Saturday, July 30, 2011

Omo Valley of Ethiopia

Reckoned by enthusiasts to be one of Africa’s premier locations for white-
water rafting, the Omo River’s early fury takes it through gorges hundreds of
metres deep over fish and the huge shapes of crocodiles and hippos.
On the final leg of its journey south to Turkana, the Omo forms the border
between Kefa and Gamo Gofa provinces. It is here that Ethiopa’s largest
nature sanctuary, the Omo National Park — one of the richest in spectacle
and game and yet one of the least-visited areas in East and Central Africa — is
located. And another sanctuary, the Mago National Park, has been established
on the eastern bank of the river: a land of endless, distant horizons.
Both parks can offer amazing spectacles of big game and have the merit,
also, of being far off the beaten track. Virtually unexplored, they are places in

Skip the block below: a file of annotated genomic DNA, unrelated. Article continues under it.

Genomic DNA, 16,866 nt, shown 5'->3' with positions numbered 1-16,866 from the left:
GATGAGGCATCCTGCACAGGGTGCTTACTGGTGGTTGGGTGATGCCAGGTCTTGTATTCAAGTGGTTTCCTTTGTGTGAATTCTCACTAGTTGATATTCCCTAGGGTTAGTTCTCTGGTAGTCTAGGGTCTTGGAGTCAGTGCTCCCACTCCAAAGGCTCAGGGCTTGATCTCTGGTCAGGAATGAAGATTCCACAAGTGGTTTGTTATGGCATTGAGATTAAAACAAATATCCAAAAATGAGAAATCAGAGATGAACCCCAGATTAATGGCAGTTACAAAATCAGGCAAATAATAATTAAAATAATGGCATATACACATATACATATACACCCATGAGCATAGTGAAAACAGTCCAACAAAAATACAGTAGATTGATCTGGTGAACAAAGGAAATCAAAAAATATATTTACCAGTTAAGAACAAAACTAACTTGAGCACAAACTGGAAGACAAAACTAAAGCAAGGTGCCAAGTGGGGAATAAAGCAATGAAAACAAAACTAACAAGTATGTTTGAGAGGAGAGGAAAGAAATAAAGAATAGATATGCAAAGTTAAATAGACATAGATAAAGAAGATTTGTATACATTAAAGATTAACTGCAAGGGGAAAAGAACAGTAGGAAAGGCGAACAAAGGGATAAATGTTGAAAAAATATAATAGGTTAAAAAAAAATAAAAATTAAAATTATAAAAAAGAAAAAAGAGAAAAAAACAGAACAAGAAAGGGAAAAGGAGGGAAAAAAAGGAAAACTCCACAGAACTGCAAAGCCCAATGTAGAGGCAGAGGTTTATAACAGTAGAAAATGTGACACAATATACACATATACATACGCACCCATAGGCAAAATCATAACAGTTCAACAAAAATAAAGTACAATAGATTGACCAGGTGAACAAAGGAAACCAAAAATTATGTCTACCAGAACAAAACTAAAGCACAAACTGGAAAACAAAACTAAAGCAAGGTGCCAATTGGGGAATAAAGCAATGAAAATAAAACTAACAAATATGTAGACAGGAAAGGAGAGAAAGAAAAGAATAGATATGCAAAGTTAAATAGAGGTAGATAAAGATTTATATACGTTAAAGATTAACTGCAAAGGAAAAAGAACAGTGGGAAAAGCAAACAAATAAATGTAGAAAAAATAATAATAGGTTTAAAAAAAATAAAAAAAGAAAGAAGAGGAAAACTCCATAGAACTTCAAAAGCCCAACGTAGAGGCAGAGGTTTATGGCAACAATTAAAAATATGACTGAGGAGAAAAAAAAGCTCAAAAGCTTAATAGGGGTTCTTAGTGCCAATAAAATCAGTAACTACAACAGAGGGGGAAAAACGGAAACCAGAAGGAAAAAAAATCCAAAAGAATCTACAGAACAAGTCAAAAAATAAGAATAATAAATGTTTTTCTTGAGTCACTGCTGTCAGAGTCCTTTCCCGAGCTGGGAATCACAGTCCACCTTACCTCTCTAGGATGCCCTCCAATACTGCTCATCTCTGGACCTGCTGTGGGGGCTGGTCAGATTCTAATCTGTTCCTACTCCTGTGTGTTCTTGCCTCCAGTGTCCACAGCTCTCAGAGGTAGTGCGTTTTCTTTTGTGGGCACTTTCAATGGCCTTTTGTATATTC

which game can be seen in a truly natural state. Most easily reached from the
town of Jinka, Mago National Park is mainly savannah, with some forested
areas around the river, It was set up to conserve the large number of plains
animals in the area, particularly buffalo, giraffe and elephant. The birds are
typical of the dry grassland habitat — bustards, hornbills, weavers and starlings.
Kingflshers and herons feed in and around the Neri River, which provides an
alternative habitat. Adjoining Mago the large and beautiful Omo National
Park has hardly been visited in the past two decades, as getting there has been
so difficult.
The parks are extensive wilderness areas, where wildlife can be prolific: large
herds of eland, buffalo, elephant, giraffe, cheetah, lion, leopard and Burchell’s
zebra. Greater and lesser kudu, leIwel hartebeest, topi, gerenuk and oryx
are all resident species, as well as deBrazza’s, colobus monkeys and Anubis
baboon. The 306 bird species recorded include many that will be familiar to
East African visitors.

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